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Thursday, April 8, 1999 Published at 22:41 GMT 23:41 UK

World: Americas

No deal on China's trade status

A lighter moment at the White House news conference

A Sino-American summit in Washington has failed to reach agreement on giving China entry to the World Trade Organisation - although President Bill Clinton said "significant progress" had been made.

Rob Watson: "Difficult times between the US and China"
After a round of talks with Chinese Prime Minister Zhu Rongji, Mr Clinton said they were "not quite there yet" on China's application to the WTO, which the US has been blocking for several years.

But the two governments have set a deadline for the first time, saying they will resolve all outstanding issues by the end of the year.

  • Profile: Zhu Rongji
  • History: US-Sino relations
  • Crunch time for trade
  • Reforms at a crossroad
  • Speaking at a news conference in Washington after his meeting with Mr Zhu on Thursday, Mr Clinton criticised China's human rights record.

    He said: "It is troubling that in the past year, China has taken some steps backwards on human rights."

    Bill Clinton: "We disagree on the meaning and reach of human rights"
    Mr Clinton also said he regretted the fact that China had not opened up a dialogue with the exiled Tibetan leader the Dalai Lama.

    But he said that while the US and China had their differences over human rights and other issues, the answer was co-operation, not confrontation.

    [ image: Bill Clinton defended his China policy from Congressional attack on Wednesday]
    Bill Clinton defended his China policy from Congressional attack on Wednesday
    Mr Zhu admitted to reporters that he had been reluctant to visit the US, because of the adverse reaction he had expected.

    He said he had "lacked the guts", and had feared that his "new face" would be turned into a "bloody face".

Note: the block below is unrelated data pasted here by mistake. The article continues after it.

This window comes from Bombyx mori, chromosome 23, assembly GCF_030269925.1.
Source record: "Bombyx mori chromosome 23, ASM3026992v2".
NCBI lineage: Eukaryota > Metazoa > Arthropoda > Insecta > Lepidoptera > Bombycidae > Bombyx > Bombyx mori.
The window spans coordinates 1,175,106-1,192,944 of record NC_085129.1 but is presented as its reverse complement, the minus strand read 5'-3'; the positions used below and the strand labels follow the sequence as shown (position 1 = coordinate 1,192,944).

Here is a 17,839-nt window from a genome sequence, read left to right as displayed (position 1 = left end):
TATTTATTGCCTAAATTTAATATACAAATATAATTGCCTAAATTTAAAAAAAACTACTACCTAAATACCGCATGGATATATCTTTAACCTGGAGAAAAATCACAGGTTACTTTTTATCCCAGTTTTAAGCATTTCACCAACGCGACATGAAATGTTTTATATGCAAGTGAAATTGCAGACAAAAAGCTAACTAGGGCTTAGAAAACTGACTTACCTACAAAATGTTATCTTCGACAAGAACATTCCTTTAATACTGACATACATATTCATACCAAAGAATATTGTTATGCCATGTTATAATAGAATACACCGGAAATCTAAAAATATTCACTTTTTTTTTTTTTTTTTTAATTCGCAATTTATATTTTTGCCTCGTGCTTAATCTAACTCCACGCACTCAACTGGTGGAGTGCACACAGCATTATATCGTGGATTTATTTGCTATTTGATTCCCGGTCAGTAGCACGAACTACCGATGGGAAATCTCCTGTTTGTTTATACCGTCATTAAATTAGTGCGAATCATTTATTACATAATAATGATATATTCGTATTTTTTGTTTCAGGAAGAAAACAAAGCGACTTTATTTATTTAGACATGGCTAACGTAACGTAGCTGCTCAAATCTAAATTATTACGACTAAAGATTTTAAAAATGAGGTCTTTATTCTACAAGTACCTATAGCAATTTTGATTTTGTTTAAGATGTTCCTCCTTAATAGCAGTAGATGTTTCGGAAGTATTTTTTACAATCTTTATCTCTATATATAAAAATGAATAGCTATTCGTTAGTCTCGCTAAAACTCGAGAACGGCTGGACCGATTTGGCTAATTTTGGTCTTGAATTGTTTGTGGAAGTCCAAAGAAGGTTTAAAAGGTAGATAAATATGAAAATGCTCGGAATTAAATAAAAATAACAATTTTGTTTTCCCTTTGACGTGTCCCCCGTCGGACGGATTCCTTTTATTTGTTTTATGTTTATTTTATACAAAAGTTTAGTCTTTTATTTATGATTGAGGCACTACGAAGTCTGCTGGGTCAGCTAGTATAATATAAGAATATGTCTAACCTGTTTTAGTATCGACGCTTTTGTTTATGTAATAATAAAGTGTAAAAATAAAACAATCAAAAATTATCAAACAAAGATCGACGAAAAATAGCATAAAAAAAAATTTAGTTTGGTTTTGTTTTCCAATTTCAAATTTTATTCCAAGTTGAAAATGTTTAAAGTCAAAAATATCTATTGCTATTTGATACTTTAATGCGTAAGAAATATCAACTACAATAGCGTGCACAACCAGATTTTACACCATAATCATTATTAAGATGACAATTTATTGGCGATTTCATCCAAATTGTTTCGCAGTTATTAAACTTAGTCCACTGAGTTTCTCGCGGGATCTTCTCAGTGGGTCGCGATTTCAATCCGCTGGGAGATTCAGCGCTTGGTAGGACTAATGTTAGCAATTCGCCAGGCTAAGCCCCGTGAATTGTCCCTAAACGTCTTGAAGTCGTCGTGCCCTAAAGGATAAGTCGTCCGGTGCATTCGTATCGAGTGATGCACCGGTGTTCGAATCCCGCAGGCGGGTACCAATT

He strongly denied recent allegations of Chinese espionage against US nuclear facilities.

    Earlier, during a colourful official welcoming ceremoy, Mr Clinton described the visit as an important event in the history of relations between the two countries.

    Zhu Rongji (with translation): "I lacked the guts to pay the visit to the US"
    He said that China and the US could both achieve their hopes in the next century if they continued to build a "constructive strategic partnership."

    Chinese pro-democracy activists have called on Mr Clinton to push Mr Zhu to implement international human rights conventions and to allow dissidents and pro-democracy activists to return to China.

    And following recent allegations of Chinese espionage at the Los Alamos nuclear research establishment, the New York Times reported on Thursday that the US may have been victim to a second attempt to gain nuclear secrets.

    Human rights campaign

    The BBC's James Miles: "If anyone can present a positive image of Beijing, it's Zhu Rongji"
    Anti-Chinese sentiment in Congress has solidified following China's recent crackdown on dissidents who formed an opposition party.

    Campaigners say that hundreds of prisoners of conscience are still in jail, many of them seized when the army broke the 1989 Tiananmen Square protests.

    Lu Qing, chairman of New York-based Human Rights in China (HRIC), said: "These innocent individuals have withstood extreme suffering.

    "Their 10-year imprisonment and protracted torment must come to an end."

    In turn, China opposes US backing of a UN Human Rights resolution which attacks Beijing's human rights record - a move pushed for by Congress.

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